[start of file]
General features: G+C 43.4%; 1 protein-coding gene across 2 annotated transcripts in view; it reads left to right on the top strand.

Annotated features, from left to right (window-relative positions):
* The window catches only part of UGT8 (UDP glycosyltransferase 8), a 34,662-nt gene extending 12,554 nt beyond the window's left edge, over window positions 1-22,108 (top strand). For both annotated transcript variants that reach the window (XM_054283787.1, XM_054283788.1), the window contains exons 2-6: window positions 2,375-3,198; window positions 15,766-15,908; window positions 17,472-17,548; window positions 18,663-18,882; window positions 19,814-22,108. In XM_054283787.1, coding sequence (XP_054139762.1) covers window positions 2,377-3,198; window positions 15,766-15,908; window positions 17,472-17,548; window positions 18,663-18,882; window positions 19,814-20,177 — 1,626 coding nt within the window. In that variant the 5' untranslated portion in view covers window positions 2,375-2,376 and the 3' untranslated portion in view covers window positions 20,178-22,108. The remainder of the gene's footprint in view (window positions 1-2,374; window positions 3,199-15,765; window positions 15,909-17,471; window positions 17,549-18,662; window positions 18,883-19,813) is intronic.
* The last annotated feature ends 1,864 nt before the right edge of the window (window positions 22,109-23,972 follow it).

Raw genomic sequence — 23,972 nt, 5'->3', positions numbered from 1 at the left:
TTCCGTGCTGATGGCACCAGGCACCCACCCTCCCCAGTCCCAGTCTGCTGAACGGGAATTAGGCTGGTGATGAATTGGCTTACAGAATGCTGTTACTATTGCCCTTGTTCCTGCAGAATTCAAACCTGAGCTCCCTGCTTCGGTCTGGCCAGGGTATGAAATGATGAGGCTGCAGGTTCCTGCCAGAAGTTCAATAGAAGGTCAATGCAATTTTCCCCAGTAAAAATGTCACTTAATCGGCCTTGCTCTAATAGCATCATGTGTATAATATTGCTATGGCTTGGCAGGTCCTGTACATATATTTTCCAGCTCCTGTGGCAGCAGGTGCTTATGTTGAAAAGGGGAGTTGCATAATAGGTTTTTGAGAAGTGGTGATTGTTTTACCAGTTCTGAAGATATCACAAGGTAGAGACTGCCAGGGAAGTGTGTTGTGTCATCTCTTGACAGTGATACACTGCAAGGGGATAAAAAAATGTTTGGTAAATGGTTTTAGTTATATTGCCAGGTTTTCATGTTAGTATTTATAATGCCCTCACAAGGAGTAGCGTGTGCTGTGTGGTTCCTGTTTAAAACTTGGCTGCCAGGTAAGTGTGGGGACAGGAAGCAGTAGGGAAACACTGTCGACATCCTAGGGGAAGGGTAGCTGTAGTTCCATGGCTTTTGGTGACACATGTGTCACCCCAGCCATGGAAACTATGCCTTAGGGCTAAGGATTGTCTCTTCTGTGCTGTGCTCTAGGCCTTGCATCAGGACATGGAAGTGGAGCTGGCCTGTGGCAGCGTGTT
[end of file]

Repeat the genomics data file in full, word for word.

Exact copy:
General features: G+C 43.4%; 1 protein-coding gene across 2 annotated transcripts in view; it reads left to right on the top strand.

Annotated features, from left to right (window-relative positions):
* The window catches only part of UGT8 (UDP glycosyltransferase 8), a 34,662-nt gene extending 12,554 nt beyond the window's left edge, over window positions 1-22,108 (top strand). For both annotated transcript variants that reach the window (XM_054283787.1, XM_054283788.1), the window contains exons 2-6: window positions 2,375-3,198; window positions 15,766-15,908; window positions 17,472-17,548; window positions 18,663-18,882; window positions 19,814-22,108. In XM_054283787.1, coding sequence (XP_054139762.1) covers window positions 2,377-3,198; window positions 15,766-15,908; window positions 17,472-17,548; window positions 18,663-18,882; window positions 19,814-20,177 — 1,626 coding nt within the window. In that variant the 5' untranslated portion in view covers window positions 2,375-2,376 and the 3' untranslated portion in view covers window positions 20,178-22,108. The remainder of the gene's footprint in view (window positions 1-2,374; window positions 3,199-15,765; window positions 15,909-17,471; window positions 17,549-18,662; window positions 18,883-19,813) is intronic.
* The last annotated feature ends 1,864 nt before the right edge of the window (window positions 22,109-23,972 follow it).

Raw genomic sequence — 23,972 nt, 5'->3', positions numbered from 1 at the left:
TTCCGTGCTGATGGCACCAGGCACCCACCCTCCCCAGTCCCAGTCTGCTGAACGGGAATTAGGCTGGTGATGAATTGGCTTACAGAATGCTGTTACTATTGCCCTTGTTCCTGCAGAATTCAAACCTGAGCTCCCTGCTTCGGTCTGGCCAGGGTATGAAATGATGAGGCTGCAGGTTCCTGCCAGAAGTTCAATAGAAGGTCAATGCAATTTTCCCCAGTAAAAATGTCACTTAATCGGCCTTGCTCTAATAGCATCATGTGTATAATATTGCTATGGCTTGGCAGGTCCTGTACATATATTTTCCAGCTCCTGTGGCAGCAGGTGCTTATGTTGAAAAGGGGAGTTGCATAATAGGTTTTTGAGAAGTGGTGATTGTTTTACCAGTTCTGAAGATATCACAAGGTAGAGACTGCCAGGGAAGTGTGTTGTGTCATCTCTTGACAGTGATACACTGCAAGGGGATAAAAAAATGTTTGGTAAATGGTTTTAGTTATATTGCCAGGTTTTCATGTTAGTATTTATAATGCCCTCACAAGGAGTAGCGTGTGCTGTGTGGTTCCTGTTTAAAACTTGGCTGCCAGGTAAGTGTGGGGACAGGAAGCAGTAGGGAAACACTGTCGACATCCTAGGGGAAGGGTAGCTGTAGTTCCATGGCTTTTGGTGACACATGTGTCACCCCAGCCATGGAAACTATGCCTTAGGGCTAAGGATTGTCTCTTCTGTGCTGTGCTCTAGGCCTTGCATCAGGACATGGAAGTGGAGCTGGCCTGTGGCAGCGTGTT